This report by The Canadian Press was first published Feb. 20, 2020.

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Emergency goalie given hero's welcome at 'David Ayres Day' in North Carolina – CTV News



Emergency backup goalie and hockey sensation David Ayres visited North Carolina on Tuesday to celebrate “David Ayres Day” in Raleigh and receive an honorary residency from the state for his show-stopping performance on the ice.

Ayres, a 42-year-old Zamboni driver from Whitby, Ont., joined the Carolina Hurricanes as an emergency goalie on Saturday night when both the team’s regular goalies left due to injury. Ayres made eight stops on 10 shots and helped the Hurricanes secure a 6-3 win over the Toronto Maple Leafs.

With the win, Ayres became the only emergency goalie to register an official win in the National Hockey League and became the oldest goalie to win in their NHL debut.

“They took my stick yesterday after the game and put it in the Hall of Fame because I broke a record there, which was cool,” Ayres told reporters on Tuesday. “I wasn’t expecting that.”

Since the win, Ayres has become an internet sensation and appeared on several national morning and late shows in the U.S. On Tuesday, Ayres recounted how he was walking onto the set of “Fox & Friends” while finishing up a telephone interview with another outlet.

“I had to ask a couple times: ‘Who am I talking to now?’ before I even went on because I didn’t have the itinerary in front of me,” he said.

Ayres arrived in Raleigh, where the city has declared Tuesday “David Ayres Day.” He’s scheduled to attend the Hurricanes home game Tuesday evening.

Ayres will be available for autographs before the game and will serve as the game’s “siren sounder,” a tradition at Hurricanes games where local celebrities turn a crank to set off a siren and pump up the fans in attendance.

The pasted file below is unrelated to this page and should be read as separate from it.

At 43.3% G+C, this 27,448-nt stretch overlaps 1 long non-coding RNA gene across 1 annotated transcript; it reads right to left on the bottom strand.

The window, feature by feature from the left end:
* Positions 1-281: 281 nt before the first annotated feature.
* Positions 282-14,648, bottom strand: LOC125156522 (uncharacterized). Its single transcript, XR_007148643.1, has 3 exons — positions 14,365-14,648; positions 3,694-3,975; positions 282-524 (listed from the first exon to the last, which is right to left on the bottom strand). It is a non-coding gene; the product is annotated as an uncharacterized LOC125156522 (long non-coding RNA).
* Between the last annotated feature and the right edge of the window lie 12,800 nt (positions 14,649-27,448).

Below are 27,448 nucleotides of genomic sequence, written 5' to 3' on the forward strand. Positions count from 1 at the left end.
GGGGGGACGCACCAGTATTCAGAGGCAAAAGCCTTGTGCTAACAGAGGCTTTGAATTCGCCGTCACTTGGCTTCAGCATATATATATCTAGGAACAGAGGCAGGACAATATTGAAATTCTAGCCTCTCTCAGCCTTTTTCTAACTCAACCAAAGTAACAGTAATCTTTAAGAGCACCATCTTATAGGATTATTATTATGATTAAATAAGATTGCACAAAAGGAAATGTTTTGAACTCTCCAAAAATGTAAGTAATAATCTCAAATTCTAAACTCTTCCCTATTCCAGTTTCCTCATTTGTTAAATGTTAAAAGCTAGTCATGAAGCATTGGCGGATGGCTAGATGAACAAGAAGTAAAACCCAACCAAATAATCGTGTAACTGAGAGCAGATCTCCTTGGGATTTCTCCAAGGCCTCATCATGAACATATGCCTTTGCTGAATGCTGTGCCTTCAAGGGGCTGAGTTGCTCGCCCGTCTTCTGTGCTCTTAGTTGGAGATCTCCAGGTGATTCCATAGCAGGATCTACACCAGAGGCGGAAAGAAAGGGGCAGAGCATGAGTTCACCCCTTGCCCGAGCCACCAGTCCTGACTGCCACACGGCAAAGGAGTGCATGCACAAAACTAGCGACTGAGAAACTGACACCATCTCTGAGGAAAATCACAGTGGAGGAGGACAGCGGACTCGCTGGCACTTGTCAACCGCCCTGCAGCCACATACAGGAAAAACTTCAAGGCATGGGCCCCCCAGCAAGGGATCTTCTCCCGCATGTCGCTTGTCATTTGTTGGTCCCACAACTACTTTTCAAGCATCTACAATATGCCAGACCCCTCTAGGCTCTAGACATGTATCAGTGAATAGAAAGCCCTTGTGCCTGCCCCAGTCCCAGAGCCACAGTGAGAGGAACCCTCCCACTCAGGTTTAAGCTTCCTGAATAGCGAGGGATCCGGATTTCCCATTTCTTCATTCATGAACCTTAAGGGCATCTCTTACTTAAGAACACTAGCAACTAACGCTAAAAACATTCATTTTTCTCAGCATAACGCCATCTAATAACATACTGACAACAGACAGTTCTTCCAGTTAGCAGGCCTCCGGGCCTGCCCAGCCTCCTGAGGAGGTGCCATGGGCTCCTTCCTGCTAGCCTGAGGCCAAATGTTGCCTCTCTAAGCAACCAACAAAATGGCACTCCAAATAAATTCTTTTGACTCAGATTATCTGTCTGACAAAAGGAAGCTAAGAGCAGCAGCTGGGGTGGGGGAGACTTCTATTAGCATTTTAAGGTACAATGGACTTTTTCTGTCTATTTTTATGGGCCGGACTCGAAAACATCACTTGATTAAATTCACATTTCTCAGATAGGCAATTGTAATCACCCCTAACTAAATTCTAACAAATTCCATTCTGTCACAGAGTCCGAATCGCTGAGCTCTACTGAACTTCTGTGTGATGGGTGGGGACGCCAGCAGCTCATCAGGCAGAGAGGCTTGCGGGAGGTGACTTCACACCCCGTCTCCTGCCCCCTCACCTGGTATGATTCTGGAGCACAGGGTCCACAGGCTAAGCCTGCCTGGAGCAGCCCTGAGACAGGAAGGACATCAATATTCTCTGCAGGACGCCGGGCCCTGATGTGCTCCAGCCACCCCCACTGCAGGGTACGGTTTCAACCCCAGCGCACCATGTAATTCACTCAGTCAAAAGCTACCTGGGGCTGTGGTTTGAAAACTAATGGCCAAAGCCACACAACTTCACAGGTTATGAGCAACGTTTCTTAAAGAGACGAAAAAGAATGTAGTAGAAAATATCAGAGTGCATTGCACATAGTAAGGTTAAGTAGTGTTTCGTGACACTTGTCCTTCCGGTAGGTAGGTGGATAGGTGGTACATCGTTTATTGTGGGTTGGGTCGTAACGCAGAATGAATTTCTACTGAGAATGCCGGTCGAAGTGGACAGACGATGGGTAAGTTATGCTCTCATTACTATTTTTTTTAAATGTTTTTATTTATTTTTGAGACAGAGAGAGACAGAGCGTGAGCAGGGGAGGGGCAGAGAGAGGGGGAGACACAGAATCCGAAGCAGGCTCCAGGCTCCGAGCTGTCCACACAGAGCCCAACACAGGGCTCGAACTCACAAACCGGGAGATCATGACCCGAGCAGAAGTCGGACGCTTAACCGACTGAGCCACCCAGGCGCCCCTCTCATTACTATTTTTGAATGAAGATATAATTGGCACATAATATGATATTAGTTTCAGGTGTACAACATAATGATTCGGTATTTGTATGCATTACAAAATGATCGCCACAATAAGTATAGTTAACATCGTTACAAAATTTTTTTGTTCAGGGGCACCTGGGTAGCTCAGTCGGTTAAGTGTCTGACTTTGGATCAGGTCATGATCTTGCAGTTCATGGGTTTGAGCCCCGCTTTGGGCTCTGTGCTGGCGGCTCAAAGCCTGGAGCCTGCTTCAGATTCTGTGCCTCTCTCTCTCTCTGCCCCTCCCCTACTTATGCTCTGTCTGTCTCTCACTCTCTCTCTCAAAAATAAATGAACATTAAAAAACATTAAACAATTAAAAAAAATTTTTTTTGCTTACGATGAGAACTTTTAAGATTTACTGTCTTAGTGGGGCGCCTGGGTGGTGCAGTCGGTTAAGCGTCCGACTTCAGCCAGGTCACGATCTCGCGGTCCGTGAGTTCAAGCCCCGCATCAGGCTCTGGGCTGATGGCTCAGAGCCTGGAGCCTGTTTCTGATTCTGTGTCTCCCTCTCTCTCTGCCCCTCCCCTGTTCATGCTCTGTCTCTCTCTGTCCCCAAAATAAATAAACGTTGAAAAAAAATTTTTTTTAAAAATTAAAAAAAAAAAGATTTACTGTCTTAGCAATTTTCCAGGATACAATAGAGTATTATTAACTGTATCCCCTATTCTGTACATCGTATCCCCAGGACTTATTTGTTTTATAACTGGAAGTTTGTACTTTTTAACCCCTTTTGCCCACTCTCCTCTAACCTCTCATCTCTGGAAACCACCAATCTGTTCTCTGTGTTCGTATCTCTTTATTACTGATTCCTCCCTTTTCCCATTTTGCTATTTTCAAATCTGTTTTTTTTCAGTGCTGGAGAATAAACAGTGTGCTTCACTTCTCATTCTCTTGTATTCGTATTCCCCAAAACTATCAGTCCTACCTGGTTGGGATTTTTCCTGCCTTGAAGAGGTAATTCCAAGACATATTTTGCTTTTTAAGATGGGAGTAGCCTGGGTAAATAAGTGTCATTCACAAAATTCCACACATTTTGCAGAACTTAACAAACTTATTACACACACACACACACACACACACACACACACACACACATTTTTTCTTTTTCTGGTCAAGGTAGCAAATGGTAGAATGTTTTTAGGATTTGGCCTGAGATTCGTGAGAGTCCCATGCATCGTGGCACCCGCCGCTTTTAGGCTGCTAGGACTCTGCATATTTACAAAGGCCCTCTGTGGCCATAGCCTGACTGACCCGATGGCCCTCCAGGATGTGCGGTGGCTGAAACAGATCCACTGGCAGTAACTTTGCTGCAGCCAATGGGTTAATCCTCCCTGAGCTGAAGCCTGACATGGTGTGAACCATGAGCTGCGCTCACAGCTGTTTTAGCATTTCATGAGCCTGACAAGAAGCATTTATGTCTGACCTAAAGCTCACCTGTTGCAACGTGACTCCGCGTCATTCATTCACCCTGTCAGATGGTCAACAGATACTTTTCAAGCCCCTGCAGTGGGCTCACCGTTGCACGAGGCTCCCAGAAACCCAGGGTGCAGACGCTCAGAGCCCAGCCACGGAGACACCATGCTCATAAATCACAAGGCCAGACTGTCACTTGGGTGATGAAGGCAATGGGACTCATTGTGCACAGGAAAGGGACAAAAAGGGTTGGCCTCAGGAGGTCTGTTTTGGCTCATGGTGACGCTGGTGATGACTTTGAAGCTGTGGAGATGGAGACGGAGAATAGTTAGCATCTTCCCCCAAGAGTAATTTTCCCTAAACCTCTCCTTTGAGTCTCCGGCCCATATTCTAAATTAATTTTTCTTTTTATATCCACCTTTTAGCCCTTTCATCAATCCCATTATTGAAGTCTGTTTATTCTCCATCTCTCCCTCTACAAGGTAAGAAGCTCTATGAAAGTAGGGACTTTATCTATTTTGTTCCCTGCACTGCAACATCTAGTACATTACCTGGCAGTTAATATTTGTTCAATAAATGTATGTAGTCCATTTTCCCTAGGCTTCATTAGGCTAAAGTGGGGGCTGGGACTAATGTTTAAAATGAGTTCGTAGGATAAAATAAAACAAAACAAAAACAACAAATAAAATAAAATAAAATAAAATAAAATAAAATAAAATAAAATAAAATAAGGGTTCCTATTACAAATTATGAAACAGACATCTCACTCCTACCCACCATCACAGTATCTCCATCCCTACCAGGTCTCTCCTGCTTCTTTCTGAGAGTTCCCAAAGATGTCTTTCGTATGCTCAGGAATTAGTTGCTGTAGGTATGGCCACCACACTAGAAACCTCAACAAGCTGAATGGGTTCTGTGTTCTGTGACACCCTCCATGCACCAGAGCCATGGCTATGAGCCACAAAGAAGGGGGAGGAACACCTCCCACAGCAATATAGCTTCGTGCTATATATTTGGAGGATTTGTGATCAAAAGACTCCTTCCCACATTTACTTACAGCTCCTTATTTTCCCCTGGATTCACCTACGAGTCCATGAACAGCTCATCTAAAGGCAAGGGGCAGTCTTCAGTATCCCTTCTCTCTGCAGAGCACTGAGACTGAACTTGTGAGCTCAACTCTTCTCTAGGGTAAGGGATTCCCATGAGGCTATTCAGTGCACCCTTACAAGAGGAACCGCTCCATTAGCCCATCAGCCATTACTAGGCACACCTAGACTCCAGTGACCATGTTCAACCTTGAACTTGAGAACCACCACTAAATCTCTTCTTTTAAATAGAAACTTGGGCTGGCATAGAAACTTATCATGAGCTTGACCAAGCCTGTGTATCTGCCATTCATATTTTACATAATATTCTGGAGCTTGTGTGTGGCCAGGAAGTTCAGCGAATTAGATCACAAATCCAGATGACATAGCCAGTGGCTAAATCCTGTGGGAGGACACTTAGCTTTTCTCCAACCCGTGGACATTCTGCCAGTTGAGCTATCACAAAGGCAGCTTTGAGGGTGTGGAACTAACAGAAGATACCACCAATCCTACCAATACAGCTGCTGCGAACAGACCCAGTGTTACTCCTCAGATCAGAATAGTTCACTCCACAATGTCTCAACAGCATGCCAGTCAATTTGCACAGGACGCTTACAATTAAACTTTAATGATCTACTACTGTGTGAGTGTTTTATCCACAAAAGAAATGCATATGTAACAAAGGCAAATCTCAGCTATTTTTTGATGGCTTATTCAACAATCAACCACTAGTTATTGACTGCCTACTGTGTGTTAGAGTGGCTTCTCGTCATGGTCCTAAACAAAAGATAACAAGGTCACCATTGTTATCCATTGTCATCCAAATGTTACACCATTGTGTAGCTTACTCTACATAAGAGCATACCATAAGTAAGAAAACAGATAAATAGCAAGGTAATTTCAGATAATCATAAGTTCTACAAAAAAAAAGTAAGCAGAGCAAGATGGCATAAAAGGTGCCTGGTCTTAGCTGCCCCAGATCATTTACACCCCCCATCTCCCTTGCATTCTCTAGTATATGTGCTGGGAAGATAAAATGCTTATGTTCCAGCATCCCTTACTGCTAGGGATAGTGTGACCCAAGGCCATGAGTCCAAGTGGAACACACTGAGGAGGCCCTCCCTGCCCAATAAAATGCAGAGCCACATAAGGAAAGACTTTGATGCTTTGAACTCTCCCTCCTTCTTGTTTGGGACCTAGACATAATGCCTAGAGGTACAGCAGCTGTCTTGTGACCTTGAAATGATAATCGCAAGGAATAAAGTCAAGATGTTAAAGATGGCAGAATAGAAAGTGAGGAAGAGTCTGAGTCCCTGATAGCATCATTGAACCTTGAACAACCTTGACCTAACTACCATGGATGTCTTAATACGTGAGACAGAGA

“I can’t wait, this is going to be so much fun,” he said. “I just hope that I’m doing it right.”

The Hurricanes will be selling David Ayres shirts, with proceeds going to the Carolinas division of the National Kidney Foundation. Ayres received a kidney transplant in 2004.

“I want to make sure that everyone else knows that just because you have a kidney transplant or something like that, it’s not the end of the world,” Ayres said.

Ayres also hinted that he might be involved in the “storm surge,” a unique tradition where Hurricanes players celebrate home wins with funny and clever celebrations at centre ice.

In the past, the players have played basketball, tossed Halloween candy into the stands and brought famous boxer Evander Holyfield on to the ice for a pretend boxing match.

“I would be all over that, even if I had to slide like a penguin on the ice,” Ayres said.

North Carolina Governor Roy Cooper has also named Ayres an “honorary North Carolinian” on Tuesday. According to the official declaration, Ayres and the Hurricanes embodied the state’s motto of “to be rather than to seem” with “their resiliency on the way to a critical win in the playoff hunt.” 

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Leafs D Muzzin (hand) leaves game early – TSN



Toronto Maple Leafs defenceman Jake Muzzin left Tuesday night’s game against the Tampa Bay Lightning in the third period with a hand injury, the team announced. 

 The 31-year-old left the game after blocking a shot with his hand, he had a goal in the game before exiting. 

The injury comes just one day after he signed a four-year contract extension.